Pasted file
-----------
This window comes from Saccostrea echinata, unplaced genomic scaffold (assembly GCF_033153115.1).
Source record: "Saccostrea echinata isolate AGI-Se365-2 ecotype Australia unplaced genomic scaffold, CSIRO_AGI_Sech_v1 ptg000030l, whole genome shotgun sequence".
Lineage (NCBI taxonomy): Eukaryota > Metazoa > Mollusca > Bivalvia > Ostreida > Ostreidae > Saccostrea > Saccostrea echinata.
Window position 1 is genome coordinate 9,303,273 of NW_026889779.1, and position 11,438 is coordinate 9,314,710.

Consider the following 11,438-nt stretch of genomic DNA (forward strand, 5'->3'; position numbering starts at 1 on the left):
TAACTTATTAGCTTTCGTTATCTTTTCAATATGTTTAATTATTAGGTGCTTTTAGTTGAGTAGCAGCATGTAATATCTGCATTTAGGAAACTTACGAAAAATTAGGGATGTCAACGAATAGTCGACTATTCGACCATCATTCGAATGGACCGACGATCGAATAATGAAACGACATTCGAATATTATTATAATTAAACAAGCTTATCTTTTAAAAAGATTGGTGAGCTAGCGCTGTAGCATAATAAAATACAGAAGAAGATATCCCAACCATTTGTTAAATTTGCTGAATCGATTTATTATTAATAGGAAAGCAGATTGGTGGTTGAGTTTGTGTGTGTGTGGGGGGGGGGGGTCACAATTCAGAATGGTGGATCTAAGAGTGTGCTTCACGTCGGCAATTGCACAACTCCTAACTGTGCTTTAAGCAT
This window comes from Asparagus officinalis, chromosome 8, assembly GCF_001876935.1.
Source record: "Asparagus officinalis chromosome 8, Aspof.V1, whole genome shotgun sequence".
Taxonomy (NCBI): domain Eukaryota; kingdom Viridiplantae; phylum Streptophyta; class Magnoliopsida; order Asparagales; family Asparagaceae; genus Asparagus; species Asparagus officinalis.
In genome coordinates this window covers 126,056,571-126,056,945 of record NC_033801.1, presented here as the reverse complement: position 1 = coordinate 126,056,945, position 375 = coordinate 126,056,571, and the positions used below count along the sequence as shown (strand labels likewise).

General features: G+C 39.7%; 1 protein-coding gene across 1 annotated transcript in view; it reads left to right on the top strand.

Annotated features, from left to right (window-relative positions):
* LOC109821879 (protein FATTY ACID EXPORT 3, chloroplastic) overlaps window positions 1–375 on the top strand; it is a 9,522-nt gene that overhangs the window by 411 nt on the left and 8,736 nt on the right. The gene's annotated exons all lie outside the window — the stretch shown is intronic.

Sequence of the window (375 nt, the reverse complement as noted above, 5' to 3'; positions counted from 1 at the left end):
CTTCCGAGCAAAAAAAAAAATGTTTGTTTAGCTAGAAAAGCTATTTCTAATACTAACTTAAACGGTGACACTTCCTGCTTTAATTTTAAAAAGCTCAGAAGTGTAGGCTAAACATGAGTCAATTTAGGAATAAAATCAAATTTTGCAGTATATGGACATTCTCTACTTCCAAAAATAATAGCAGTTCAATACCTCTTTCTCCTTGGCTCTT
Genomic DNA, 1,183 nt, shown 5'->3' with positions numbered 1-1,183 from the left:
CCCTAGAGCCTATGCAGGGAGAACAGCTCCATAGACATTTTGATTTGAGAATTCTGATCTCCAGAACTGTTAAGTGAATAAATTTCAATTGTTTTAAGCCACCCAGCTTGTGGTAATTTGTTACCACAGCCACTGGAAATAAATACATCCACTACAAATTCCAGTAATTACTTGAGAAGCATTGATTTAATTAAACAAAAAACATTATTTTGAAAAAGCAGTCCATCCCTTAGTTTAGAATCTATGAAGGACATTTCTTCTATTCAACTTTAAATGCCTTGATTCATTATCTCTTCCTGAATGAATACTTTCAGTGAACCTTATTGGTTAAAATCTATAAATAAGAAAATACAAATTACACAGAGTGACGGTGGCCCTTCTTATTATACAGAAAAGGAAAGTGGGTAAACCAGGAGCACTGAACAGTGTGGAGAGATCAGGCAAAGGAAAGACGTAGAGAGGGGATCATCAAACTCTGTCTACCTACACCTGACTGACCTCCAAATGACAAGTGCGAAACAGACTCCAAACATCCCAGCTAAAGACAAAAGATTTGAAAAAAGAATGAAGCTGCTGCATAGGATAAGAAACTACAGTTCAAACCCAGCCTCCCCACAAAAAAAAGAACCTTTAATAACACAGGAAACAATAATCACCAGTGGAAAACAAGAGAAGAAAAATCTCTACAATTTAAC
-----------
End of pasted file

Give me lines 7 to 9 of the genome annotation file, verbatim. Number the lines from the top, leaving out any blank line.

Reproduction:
This window comes from Asparagus officinalis, chromosome 8, assembly GCF_001876935.1.
Source record: "Asparagus officinalis chromosome 8, Aspof.V1, whole genome shotgun sequence".
Taxonomy (NCBI): domain Eukaryota; kingdom Viridiplantae; phylum Streptophyta; class Magnoliopsida; order Asparagales; family Asparagaceae; genus Asparagus; species Asparagus officinalis.